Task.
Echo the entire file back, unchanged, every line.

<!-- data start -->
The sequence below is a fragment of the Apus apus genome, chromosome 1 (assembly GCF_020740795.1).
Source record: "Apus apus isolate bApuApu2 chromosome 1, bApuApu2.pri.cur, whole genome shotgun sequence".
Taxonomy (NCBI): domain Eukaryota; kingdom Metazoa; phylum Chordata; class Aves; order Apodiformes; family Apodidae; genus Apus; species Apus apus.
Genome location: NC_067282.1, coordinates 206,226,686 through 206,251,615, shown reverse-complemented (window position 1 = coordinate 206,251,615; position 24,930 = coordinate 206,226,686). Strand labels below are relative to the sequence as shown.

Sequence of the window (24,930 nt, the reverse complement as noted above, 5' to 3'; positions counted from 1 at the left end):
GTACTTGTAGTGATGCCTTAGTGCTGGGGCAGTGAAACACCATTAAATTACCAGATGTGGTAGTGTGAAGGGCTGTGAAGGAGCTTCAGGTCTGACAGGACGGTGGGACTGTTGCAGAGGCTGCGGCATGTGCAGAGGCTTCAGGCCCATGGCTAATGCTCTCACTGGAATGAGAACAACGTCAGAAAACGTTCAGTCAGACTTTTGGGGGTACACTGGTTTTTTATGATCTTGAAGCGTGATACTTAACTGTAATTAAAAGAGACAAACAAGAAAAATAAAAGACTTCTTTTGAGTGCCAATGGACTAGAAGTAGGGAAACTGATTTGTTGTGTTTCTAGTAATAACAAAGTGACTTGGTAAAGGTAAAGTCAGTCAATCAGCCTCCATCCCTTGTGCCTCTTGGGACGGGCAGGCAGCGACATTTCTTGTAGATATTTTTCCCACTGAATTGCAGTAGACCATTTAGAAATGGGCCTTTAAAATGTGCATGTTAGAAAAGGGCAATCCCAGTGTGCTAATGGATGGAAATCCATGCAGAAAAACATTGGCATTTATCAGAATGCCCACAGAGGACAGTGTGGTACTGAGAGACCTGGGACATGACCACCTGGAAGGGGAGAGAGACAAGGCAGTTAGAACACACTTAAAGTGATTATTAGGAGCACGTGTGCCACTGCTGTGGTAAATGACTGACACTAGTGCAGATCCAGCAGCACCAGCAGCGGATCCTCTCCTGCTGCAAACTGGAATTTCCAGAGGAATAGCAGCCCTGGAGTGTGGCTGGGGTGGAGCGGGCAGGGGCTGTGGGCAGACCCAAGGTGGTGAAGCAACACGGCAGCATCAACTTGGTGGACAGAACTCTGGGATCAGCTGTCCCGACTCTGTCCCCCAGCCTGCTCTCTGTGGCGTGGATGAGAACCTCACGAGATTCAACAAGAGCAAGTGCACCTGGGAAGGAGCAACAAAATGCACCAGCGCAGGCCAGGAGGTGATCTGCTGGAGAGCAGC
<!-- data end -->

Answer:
The sequence below is a fragment of the Apus apus genome, chromosome 1 (assembly GCF_020740795.1).
Source record: "Apus apus isolate bApuApu2 chromosome 1, bApuApu2.pri.cur, whole genome shotgun sequence".
Taxonomy (NCBI): domain Eukaryota; kingdom Metazoa; phylum Chordata; class Aves; order Apodiformes; family Apodidae; genus Apus; species Apus apus.
Genome location: NC_067282.1, coordinates 206,226,686 through 206,251,615, shown reverse-complemented (window position 1 = coordinate 206,251,615; position 24,930 = coordinate 206,226,686). Strand labels below are relative to the sequence as shown.

Sequence of the window (24,930 nt, the reverse complement as noted above, 5' to 3'; positions counted from 1 at the left end):
GTACTTGTAGTGATGCCTTAGTGCTGGGGCAGTGAAACACCATTAAATTACCAGATGTGGTAGTGTGAAGGGCTGTGAAGGAGCTTCAGGTCTGACAGGACGGTGGGACTGTTGCAGAGGCTGCGGCATGTGCAGAGGCTTCAGGCCCATGGCTAATGCTCTCACTGGAATGAGAACAACGTCAGAAAACGTTCAGTCAGACTTTTGGGGGTACACTGGTTTTTTATGATCTTGAAGCGTGATACTTAACTGTAATTAAAAGAGACAAACAAGAAAAATAAAAGACTTCTTTTGAGTGCCAATGGACTAGAAGTAGGGAAACTGATTTGTTGTGTTTCTAGTAATAACAAAGTGACTTGGTAAAGGTAAAGTCAGTCAATCAGCCTCCATCCCTTGTGCCTCTTGGGACGGGCAGGCAGCGACATTTCTTGTAGATATTTTTCCCACTGAATTGCAGTAGACCATTTAGAAATGGGCCTTTAAAATGTGCATGTTAGAAAAGGGCAATCCCAGTGTGCTAATGGATGGAAATCCATGCAGAAAAACATTGGCATTTATCAGAATGCCCACAGAGGACAGTGTGGTACTGAGAGACCTGGGACATGACCACCTGGAAGGGGAGAGAGACAAGGCAGTTAGAACACACTTAAAGTGATTATTAGGAGCACGTGTGCCACTGCTGTGGTAAATGACTGACACTAGTGCAGATCCAGCAGCACCAGCAGCGGATCCTCTCCTGCTGCAAACTGGAATTTCCAGAGGAATAGCAGCCCTGGAGTGTGGCTGGGGTGGAGCGGGCAGGGGCTGTGGGCAGACCCAAGGTGGTGAAGCAACACGGCAGCATCAACTTGGTGGACAGAACTCTGGGATCAGCTGTCCCGACTCTGTCCCCCAGCCTGCTCTCTGTGGCGTGGATGAGAACCTCACGAGATTCAACAAGAGCAAGTGCACCTGGGAAGGAGCAACAAAATGCACCAGCGCAGGCCAGGAGGTGATCTGCTGGAGAGCAGC